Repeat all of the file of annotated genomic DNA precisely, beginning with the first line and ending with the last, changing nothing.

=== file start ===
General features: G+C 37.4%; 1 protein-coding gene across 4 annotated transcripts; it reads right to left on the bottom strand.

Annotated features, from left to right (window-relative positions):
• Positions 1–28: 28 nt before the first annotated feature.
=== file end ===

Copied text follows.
General features: G+C 37.4%; 1 protein-coding gene across 4 annotated transcripts; it reads right to left on the bottom strand.

Annotated features, from left to right (window-relative positions):
• Positions 1–28: 28 nt before the first annotated feature.